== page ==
Pabrai’s Interview on Forbes

I was watching the interview of Mohnish Pabrai on Forbes and was struck by the clear exposition and was struck by some of the things he said. He also reminded me of some of the great quotes from Munger and Buffett. I want to mention here a few.

You don’t make money when you buy a business or when you sell a business. You make money by waiting. – Munger

All man’s miseries derive from not being able to sit in a quite room alone. – Blaise Pascal

Mohnish has had a varied career. He started a company which worked and then he started one which failed. Pabrai funds is his third venture.

The first company took no capital and generated enormous amount of capital for me. Then I got fat dumb and happy and in the second company I put in a lot of capital … and I violated the low risk high uncertainty principle. The third business [the Pabrai funds] took no capital. There is no downside, it is low risk high uncertainty business.

He talks about what he looks for in a company. He first figures out how he can lose money on this equity. Can he minimize the downside ? Because the upside will take care of itself. He moves on to the importance of checklists.

It is very important to have a good checklist. Checklists force you to ask questions which are uncomfortable to your buy thesis. Most of us start looking at a company predisposed to either like it or hate it. Most often we look at an idea because we find them interesting. In this sense, we are predisposed to behavioural biases like Confirmation Bias, Survivorship Bias, Jumping-to-Conclusions etc.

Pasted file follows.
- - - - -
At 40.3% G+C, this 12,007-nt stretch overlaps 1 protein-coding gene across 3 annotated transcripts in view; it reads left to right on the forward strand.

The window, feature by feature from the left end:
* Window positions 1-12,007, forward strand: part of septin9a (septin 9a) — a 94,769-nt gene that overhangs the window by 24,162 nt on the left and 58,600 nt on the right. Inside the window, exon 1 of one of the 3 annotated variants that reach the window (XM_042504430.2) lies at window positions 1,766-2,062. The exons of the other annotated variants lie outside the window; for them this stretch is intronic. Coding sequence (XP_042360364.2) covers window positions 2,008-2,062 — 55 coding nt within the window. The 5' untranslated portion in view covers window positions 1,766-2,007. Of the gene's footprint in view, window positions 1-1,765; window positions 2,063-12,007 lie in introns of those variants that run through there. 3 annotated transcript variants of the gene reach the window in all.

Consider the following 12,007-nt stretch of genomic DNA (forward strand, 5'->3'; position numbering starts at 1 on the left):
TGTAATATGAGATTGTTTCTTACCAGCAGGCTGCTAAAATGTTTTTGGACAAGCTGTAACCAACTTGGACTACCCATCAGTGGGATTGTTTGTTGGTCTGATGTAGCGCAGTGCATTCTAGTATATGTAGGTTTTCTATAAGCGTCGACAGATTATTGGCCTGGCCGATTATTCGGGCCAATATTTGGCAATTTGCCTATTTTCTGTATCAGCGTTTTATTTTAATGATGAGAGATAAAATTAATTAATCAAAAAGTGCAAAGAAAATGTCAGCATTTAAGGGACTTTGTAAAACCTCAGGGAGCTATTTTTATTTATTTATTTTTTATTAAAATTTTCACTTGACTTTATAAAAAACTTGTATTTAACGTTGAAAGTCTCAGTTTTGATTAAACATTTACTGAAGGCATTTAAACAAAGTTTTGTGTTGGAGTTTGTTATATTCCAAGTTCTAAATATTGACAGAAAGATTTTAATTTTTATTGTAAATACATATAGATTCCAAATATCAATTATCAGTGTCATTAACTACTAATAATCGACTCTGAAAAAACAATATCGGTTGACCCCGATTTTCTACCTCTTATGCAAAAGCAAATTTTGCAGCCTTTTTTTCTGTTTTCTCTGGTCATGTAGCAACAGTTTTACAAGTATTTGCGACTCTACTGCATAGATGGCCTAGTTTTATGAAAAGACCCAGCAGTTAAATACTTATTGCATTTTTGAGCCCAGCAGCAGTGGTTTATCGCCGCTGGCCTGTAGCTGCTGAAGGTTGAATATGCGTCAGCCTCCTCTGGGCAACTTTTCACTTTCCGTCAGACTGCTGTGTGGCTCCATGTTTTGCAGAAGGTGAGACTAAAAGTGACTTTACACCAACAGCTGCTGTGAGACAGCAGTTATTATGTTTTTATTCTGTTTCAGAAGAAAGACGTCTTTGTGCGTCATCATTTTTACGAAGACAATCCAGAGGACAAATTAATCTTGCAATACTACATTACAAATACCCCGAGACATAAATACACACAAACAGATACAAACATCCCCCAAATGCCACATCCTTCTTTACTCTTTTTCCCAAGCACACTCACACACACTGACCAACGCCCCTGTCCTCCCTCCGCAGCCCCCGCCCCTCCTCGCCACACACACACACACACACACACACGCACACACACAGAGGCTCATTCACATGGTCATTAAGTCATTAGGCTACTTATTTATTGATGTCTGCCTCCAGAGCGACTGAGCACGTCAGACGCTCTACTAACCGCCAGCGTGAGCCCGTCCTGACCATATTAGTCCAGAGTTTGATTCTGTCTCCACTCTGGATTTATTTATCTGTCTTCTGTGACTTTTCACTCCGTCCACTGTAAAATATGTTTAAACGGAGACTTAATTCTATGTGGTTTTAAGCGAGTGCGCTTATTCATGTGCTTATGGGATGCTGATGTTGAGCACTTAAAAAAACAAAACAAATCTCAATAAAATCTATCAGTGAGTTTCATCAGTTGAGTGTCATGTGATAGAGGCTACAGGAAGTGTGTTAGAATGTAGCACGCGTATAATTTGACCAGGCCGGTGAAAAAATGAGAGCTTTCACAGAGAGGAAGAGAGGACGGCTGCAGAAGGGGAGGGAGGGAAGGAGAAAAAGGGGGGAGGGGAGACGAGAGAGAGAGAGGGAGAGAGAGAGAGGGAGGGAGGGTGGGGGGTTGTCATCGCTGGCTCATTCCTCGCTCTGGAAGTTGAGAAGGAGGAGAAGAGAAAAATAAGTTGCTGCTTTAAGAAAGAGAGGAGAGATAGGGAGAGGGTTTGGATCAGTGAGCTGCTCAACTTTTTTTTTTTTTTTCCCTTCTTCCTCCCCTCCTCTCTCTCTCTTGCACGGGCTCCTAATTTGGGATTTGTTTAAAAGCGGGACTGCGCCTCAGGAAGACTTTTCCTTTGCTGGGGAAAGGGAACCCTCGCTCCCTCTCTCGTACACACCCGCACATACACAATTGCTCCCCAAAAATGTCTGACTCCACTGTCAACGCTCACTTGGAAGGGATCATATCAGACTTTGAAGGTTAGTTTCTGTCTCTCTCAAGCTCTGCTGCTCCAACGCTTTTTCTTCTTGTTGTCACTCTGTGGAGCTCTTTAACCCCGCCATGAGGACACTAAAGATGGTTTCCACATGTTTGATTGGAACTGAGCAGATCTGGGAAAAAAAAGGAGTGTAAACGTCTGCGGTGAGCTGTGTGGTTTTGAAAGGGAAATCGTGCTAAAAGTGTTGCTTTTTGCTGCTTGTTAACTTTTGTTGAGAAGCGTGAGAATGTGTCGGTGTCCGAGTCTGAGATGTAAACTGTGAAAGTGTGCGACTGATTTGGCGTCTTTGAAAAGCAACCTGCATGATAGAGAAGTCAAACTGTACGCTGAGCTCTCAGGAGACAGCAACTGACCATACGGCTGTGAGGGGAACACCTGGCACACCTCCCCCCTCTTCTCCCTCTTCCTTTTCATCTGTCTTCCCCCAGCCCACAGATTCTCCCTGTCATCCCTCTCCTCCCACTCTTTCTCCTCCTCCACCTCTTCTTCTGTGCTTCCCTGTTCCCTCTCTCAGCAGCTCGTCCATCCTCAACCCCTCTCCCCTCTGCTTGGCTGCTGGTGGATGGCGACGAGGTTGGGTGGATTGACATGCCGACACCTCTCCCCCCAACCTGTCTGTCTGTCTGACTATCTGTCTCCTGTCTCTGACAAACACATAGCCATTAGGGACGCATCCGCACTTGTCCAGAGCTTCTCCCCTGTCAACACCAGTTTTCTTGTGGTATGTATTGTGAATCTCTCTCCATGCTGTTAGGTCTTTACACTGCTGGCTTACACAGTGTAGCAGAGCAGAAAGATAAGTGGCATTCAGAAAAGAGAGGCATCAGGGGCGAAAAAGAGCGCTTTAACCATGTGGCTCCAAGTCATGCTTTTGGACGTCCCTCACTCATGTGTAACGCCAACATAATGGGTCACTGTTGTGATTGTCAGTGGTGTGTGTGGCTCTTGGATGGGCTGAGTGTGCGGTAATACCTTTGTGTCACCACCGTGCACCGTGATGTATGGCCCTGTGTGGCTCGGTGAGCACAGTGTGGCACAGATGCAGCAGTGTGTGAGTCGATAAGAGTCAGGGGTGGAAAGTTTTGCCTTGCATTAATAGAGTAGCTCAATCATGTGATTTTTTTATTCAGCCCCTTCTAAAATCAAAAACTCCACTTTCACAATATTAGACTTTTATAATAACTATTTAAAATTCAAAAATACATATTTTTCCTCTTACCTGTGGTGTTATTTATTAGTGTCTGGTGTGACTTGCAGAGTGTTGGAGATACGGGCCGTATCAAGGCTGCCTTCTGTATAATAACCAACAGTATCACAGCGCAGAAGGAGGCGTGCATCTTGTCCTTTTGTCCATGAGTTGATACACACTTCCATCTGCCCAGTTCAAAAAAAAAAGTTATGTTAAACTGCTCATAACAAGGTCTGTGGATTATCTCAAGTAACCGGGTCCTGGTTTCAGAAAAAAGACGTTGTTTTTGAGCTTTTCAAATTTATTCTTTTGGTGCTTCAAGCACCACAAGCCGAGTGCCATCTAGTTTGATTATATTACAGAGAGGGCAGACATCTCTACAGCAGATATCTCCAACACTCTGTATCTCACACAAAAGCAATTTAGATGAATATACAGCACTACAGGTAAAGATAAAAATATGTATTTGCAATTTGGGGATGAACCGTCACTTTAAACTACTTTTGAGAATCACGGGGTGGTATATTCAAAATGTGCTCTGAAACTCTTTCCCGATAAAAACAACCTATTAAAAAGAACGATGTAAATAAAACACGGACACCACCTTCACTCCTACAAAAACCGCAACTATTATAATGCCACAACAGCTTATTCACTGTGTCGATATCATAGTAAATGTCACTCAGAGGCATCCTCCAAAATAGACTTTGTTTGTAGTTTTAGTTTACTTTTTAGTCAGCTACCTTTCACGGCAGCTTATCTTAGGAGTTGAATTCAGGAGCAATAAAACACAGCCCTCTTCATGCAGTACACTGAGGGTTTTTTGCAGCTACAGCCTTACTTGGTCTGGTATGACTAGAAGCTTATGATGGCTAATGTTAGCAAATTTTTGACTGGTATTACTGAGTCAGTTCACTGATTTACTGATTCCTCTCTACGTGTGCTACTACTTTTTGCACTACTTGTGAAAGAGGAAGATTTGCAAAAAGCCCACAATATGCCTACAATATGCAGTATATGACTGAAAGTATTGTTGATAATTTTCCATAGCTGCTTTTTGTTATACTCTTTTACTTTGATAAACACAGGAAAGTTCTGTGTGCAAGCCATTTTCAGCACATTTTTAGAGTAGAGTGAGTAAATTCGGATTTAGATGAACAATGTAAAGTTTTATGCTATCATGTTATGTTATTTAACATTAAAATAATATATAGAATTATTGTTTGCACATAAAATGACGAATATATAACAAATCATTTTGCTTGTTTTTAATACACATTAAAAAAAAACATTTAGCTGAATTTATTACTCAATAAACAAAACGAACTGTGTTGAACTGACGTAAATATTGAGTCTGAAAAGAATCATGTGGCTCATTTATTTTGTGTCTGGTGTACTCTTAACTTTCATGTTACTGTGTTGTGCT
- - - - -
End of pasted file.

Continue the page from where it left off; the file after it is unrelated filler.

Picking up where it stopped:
A significant way in which our predisposition effect the result of the research is as follows. If we hate the company then we ask pointed questions and when they are answered in a positive way (opposite our preconception) we try to dig deeper to find the source of the anomaly. On the other hand, if we are predisposed toward liking the idea then we are satisfied by superficial agreements.

Some of the examples of questions on his checklists are.

Can this business be decimated by low cost competition from say China?
Is this a win-win business for the entire ecosystem ? Gambling, tobacco, high interest credit cards etc are pass.
Unions, collective bargaining.
Are you looking at normalised earnings or boom earnings ?

The last question was the reason why I passed on Caterpillar (CAT) a few months back when it was trading around $80.

Mohnish is also against talking to the CEOs. He says that CEOs are charismatic and great at sales. One cannot be a leader unless one is optimistic. One is better off not talking to the CEO but looking at what he has done.

All in all, a very enjoyable interview.

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